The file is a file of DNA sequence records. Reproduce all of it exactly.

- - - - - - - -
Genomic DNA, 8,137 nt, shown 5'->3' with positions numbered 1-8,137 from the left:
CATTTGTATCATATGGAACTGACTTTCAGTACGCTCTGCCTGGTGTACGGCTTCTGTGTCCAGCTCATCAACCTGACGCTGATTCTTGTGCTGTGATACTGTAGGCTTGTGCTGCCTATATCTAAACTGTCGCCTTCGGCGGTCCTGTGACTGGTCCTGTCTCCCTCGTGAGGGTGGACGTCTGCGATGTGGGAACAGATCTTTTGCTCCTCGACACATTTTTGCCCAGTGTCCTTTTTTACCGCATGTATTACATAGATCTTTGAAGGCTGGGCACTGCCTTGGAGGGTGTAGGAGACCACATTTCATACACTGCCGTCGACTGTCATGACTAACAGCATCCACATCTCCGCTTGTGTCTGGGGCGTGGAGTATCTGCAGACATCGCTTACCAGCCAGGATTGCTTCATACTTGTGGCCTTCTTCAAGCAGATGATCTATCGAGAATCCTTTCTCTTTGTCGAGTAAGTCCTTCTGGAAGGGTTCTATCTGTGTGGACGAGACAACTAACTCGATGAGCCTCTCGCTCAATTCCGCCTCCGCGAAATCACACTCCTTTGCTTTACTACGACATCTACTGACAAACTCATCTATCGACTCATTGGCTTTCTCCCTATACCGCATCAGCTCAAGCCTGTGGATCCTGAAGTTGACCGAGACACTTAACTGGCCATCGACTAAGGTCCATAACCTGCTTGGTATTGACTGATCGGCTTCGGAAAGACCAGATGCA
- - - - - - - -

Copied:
Genomic DNA, 8,137 nt, shown 5'->3' with positions numbered 1-8,137 from the left:
CATTTGTATCATATGGAACTGACTTTCAGTACGCTCTGCCTGGTGTACGGCTTCTGTGTCCAGCTCATCAACCTGACGCTGATTCTTGTGCTGTGATACTGTAGGCTTGTGCTGCCTATATCTAAACTGTCGCCTTCGGCGGTCCTGTGACTGGTCCTGTCTCCCTCGTGAGGGTGGACGTCTGCGATGTGGGAACAGATCTTTTGCTCCTCGACACATTTTTGCCCAGTGTCCTTTTTTACCGCATGTATTACATAGATCTTTGAAGGCTGGGCACTGCCTTGGAGGGTGTAGGAGACCACATTTCATACACTGCCGTCGACTGTCATGACTAACAGCATCCACATCTCCGCTTGTGTCTGGGGCGTGGAGTATCTGCAGACATCGCTTACCAGCCAGGATTGCTTCATACTTGTGGCCTTCTTCAAGCAGATGATCTATCGAGAATCCTTTCTCTTTGTCGAGTAAGTCCTTCTGGAAGGGTTCTATCTGTGTGGACGAGACAACTAACTCGATGAGCCTCTCGCTCAATTCCGCCTCCGCGAAATCACACTCCTTTGCTTTACTACGACATCTACTGACAAACTCATCTATCGACTCATTGGCTTTCTCCCTATACCGCATCAGCTCAAGCCTGTGGATCCTGAAGTTGACCGAGACACTTAACTGGCCATCGACTAAGGTCCATAACCTGCTTGGTATTGACTGATCGGCTTCGGAAAGACCAGATGCA